Dharma in symbols

The wheel in the center of India’s flag symbolizes Dharma.

The importance of dharma to Indian sentiments is illustrated by India’s decision in 1947 to include the Ashoka Chakra, a depiction of the dharmachakra ( the "wheel of dharma"), as the central motif on its flag.[86]

See also


  1. 1.0 1.1 1.2 The Oxford Dictionary of World Religions: "In Hinduism, dharma is a fundamental concept, referring to the order and custom which make life and a universe possible, and thus to the behaviours appropriate to the maintenance of that order."[10]
  2. David Kalupahana: "The old Indian term dharma was retained by the Buddha to refer to phenomena or things. However, he was always careful to define this dharma as "dependently arisen phenomena" (paticca-samuppanna-dhamma) ... In order to distinguish this notion of dhamma from the Indian conception where the term dharma meant reality (atman), in an ontological sense, the Buddha utilized the conception of result or consequence or fruit (attha, Sk. artha) to bring out the pragmatic meaning of dhamma."[11]
  3. 3.0 3.1 Monier Williams, A Sanskrit Dictionary (1899): "to hold , bear (also bring forth) , carry , maintain , preserve, keep , possess , have , use , employ , practise , undergo"[13]


  1. Gavin Flood (1994), Hinduism, in Jean Holm, John Bowker (Editors) - Rites of Passage, ISBN 1-85567-102-6, Chapter 3; Quote - "Rites of passage are dharma in action."; "Rites of passage, a category of rituals,..."
  2. see:
    • David Frawley (2009), Yoga and Ayurveda: Self-Healing and Self-Realization, ISBN 978-0-9149-5581-8; Quote: "Yoga is a dharmic approach to the spiritual life...";
    • Mark Harvey (1986), The Secular as Sacred?, Modern Asian Studies, 20(2), pp 321-331
  3. see:
    • J. A. B. van Buitenen (1957), Dharma and Moksa, Philosophy East and West, 7(1/2), pp 33-40;
    • James Fitzgerald (2004), Dharma and its Translation in the Mahābhārata, Journal of Indian philosophy, 32(5), pp 671-685; Quote - "virtues enter the general topic of dharma as 'common, or general, dharma,'..."
  4. Bernard S. Jackson (1975), From dharma to law, The American Journal of Comparative Law, Vol. 23, No. 3 (Summer, 1975), pp. 490-512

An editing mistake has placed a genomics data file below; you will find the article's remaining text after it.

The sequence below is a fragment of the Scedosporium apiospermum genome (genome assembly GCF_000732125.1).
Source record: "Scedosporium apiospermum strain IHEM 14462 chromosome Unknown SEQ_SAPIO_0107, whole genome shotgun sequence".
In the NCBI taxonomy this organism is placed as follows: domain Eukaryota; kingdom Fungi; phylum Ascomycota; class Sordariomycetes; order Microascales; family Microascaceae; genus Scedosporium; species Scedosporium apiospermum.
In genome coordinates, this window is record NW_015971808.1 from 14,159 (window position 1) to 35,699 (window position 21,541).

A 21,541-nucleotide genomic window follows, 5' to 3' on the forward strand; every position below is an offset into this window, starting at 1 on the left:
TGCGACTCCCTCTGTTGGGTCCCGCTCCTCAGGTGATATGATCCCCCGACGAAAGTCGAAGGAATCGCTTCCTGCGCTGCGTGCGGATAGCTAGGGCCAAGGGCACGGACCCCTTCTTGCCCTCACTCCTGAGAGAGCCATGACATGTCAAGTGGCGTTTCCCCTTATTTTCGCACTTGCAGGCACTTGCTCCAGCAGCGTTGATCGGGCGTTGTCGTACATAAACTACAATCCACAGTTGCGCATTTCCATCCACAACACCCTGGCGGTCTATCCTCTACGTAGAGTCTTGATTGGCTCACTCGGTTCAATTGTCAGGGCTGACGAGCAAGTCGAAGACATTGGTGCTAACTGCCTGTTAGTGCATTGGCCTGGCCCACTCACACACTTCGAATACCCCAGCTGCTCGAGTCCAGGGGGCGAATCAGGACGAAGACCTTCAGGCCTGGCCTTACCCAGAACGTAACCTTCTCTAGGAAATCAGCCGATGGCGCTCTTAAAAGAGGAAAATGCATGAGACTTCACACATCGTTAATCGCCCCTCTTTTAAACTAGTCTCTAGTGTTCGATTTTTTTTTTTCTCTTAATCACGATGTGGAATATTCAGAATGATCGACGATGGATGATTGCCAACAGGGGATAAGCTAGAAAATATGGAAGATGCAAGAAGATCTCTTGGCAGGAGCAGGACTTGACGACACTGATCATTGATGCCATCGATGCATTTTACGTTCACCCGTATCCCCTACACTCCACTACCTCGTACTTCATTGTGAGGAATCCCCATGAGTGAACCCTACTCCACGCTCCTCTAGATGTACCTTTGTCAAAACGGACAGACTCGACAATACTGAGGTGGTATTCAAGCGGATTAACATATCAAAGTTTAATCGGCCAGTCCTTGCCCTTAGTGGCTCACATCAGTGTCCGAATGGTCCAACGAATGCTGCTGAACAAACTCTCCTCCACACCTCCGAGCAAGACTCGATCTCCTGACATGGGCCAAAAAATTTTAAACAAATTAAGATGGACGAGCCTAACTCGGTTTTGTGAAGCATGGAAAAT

5. Harold Coward (2004), Hindu bioethics for the twenty-first century, JAMA: The Journal of the American Medical Association, 291(22), pp 2759-2760; Quote - "Hindu stages of life approach (ashrama dharma)..."
  6. see:
    • Austin Creel (1975), The Reexamination of Dharma in Hindu Ethics, Philosophy East and West, 25(2), pp 161-173; Quote - "Dharma pointed to duty, and specified duties..";
    • Gisela Trommsdorff (2012), Development of “agentic” regulation in cultural context: the role of self and world views, Child Development Perspectives, 6(1), pp 19-26.; Quote - "Neglect of one's duties (dharma — sacred duties toward oneself, the family, the community, and humanity) is seen as an indicator of immaturity."
  7. 7.0 7.1 see:
    • Dharma, The Columbia Encyclopedia, 6th Ed. (2013), Columbia University Press, Gale, ISBN 978-0787650155;
    • Steven Rosen (2006), Essential Hinduism, Praeger, ISBN 0-275-99006-0, Chapter 3
  8. 8.0 8.1 Encyclopedia Britannica, Dharma
  9. 9.0 9.1 see:
    • Ludo Rocher (2003), The Dharmasastra, Chapter 4, in Gavin Flood (Editor), The Blackwell Companion to Hinduism, ISBN 978-0631215356
    • Alban G. Widgery, The Principles of Hindu Ethics, International Journal of Ethics, Vol. 40, No. 2 (Jan., 1930), pp. 232-245
  10. 10.0 10.1 10.2 10.3 10.4 10.5 10.6 10.7 10.8 10.9 The Oxford Dictionary of World Religions, Dharma
  11. 11.0 11.1 11.2 David Kalupahana. The Philosophy of the Middle Way. SUNY Press, 1986, pages 15–16
  12. 12.0 12.1 12.2 12.3 12.4 see:
    • English translated version by Jarrod Whitaker (2004): Paul Horsch - From Creation Myth to World Law: the Early History of Dharma, Journal of Indian Philosophy, December 2004, Volume 32, Issue 5-6, pp 423-448; Original peer reviewed publication in German: Paul Horsch, ‘Vom Schoepfungsmythos zum Weltgesetz’, in Asiatische Studien: Zeitschrift der Schweizerischen Gesellschaft fur Asiankunde, Volume 21 (Francke: 1967), pp 31–61;
    • English translated version by Donald R. Davis (2006): Paul Hacker - Dharma in Hinduism, Journal of Indian Philosophy, Volume 34, Issue 5, pp 479–496; Original peer reviewed publication in German: Paul Hacker, “Dharma im Hinduismus” in Zeitschrift fur Missionswissenschaft und Religionswissenschaft 49 (1965): pp 93–106
  13. Monier Willams
  14. Lua error in package.lua at line 80: module 'strict' not found.
  15. Day 1982, p. 42-45.
  16. Lua error in package.lua at line 80: module 'strict' not found.
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  18. Karl Brugmann, Elements of the Comparative Grammar of the Indo-Germanic languages, Volume III, B. Westermann & Co., New York, 1892, p. 100
  19. Lua error in package.lua at line 80: module 'strict' not found.
  20. J. A. B. Van Buitenen, Dharma and Moksa, Philosophy East and West, Volume 7, Number 1/2 (Apr. - Jul., 1957), page 36
  21. 21.0 21.1 21.2 21.3 21.4 21.5 Paul Horsch - From Creation Myth to World Law: the Early History of Dharma, Journal of Indian Philosophy, December 2004, Volume 32, Issue 5-6, pp 423-448
  22. Hermann Grassmann, Worterbuch zum Rig-veda (German Edition), Motilal Banarsidass, ISBN 978-8120816367
  23. 23.0 23.1 23.2 23.3 23.4 Steven Rosen (2006), Essential Hinduism, Praeger, ISBN 0-275-99006-0, page 34-45
  24. see:
  25. see: